A fully loaded tractor trailer can weigh as much as 80,000 pounds. To safely operate a large commercial truck, a driver needs skill, training, experience, and their full focus on the road. The simple reality is that an overly fatigued driver is a dangerous driver. While this applies to any vehicle, it is especially true in the context of commercial trucking.
Unfortunately, too many truck drivers do not get adequate rest. Major trucking companies should never put profits ahead of people by encouraging or requiring truckers to drive when they are overly tired. In this article, our Birmingham truck accident lawyers provide a comprehensive guide to the fatigued driving, commercial truck crashes, and your legal rights in Alabama.
Truck Accidents are Dangerous: Drivers Must Take Proper Care
Motor vehicle collisions are among the leading cause of accidental injuries in Alabama, including in Jefferson County. Large commercial trucks are involved in more than their fair and proportional share of serious crashes in our region. According to data provided by the Alabama Department of Transportation, 11,243 semi-trucks were involved in accidents in 2019. To put that in perspective, that means that large trucks were involved in around 3.5% of total collisions. However, trucks were involved in 137 out of 851 fatal wrecks—a shocking 16.1% of deadly crashes.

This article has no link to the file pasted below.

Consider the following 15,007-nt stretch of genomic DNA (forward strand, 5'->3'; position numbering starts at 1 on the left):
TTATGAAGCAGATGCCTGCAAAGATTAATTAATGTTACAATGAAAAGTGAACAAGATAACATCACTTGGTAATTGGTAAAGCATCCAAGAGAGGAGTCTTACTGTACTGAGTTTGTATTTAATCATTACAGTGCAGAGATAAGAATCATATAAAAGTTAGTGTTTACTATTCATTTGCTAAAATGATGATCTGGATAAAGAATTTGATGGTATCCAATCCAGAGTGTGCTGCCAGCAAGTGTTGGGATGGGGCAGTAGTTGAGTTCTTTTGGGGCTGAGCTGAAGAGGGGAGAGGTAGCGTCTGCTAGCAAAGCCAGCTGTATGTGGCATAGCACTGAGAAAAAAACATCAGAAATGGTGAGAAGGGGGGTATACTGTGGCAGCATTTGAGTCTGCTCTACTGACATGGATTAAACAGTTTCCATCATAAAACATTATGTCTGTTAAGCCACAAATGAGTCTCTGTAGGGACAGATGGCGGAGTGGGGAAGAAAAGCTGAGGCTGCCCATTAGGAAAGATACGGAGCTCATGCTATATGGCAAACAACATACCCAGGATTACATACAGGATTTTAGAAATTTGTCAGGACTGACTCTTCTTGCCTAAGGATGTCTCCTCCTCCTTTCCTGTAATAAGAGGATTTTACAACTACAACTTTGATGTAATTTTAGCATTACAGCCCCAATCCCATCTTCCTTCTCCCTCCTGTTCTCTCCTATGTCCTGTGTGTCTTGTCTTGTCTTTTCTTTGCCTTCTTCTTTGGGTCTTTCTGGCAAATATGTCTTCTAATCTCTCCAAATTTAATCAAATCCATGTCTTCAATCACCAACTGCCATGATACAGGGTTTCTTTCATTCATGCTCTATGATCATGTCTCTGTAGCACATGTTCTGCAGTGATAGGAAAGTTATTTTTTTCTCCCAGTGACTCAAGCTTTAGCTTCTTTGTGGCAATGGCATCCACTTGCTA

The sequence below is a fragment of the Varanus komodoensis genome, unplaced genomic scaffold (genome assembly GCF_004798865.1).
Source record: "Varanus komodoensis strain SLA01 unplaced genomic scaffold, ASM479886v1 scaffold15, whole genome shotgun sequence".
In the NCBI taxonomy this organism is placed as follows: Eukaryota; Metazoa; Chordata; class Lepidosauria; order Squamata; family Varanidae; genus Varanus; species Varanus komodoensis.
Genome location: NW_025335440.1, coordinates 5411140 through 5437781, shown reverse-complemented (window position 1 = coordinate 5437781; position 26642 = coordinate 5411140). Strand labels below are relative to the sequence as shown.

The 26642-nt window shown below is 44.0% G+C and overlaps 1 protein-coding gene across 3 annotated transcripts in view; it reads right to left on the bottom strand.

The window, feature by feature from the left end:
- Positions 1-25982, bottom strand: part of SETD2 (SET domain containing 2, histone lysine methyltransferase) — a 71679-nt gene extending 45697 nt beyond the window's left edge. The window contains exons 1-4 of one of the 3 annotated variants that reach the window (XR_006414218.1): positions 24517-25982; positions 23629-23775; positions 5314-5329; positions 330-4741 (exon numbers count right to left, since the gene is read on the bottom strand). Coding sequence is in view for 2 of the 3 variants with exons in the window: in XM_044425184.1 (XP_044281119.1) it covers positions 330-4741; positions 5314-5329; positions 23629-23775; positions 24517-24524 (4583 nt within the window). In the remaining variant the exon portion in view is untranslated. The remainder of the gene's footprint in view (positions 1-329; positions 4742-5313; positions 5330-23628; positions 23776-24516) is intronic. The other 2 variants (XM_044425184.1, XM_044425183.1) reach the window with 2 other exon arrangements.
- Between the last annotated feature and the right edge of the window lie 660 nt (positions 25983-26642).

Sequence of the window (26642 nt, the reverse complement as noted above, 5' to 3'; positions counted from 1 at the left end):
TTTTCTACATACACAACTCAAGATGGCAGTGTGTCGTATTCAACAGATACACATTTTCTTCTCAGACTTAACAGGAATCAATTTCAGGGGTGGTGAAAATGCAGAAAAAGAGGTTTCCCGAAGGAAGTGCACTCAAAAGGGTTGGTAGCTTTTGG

Trucker Fatigue Contributes to Many Crashes in Alabama and Throughout the United States
Large commercial truck accidents are caused by a wide range of different factors. One of the most common and still-under-appreciated causes is fatigued driving. According to official federal government data on commercial vehicle causation, nearly 13% of all tractor trailer accidents reported nationwide. Fatigued driving increases the risk of a truck crash for many reasons. Driving a truck without proper rest can actually be as dangerous as intoxicated driving. Research shows that overly fatigued truck drivers are less safe because:
- They have a slower reaction time;
- They are less able to concentrate on the road;
- They exhibit poor decision-making; and
- They are at-risk of falling asleep behind the wheel.
Federal Regulations Limit Truck Driver Service Hours
In recent years, federal highway safety officials have put a renewed emphasis on the safety hazards posed by fatigued truck drivers. A key measure taken by the federal government is additional restrictions on the number of hours a trucker can spend behind the wheel. All commercial truckers involved in interstate commerce—across state lines—are required to follow the regulations. The Federal Motor Carrier Safety Administration (FMCSA) highlights the following four key rules for truckers who are hauling cargo:
- A maximum driving time of 11 hours in a day;
- A maximum on-duty time of 14 straight hours in a day;
- A maximum driving time of 60 hours in seven days or 70 hours in eight days; and
- A minimum 30 minute break for every eight hours of driving time.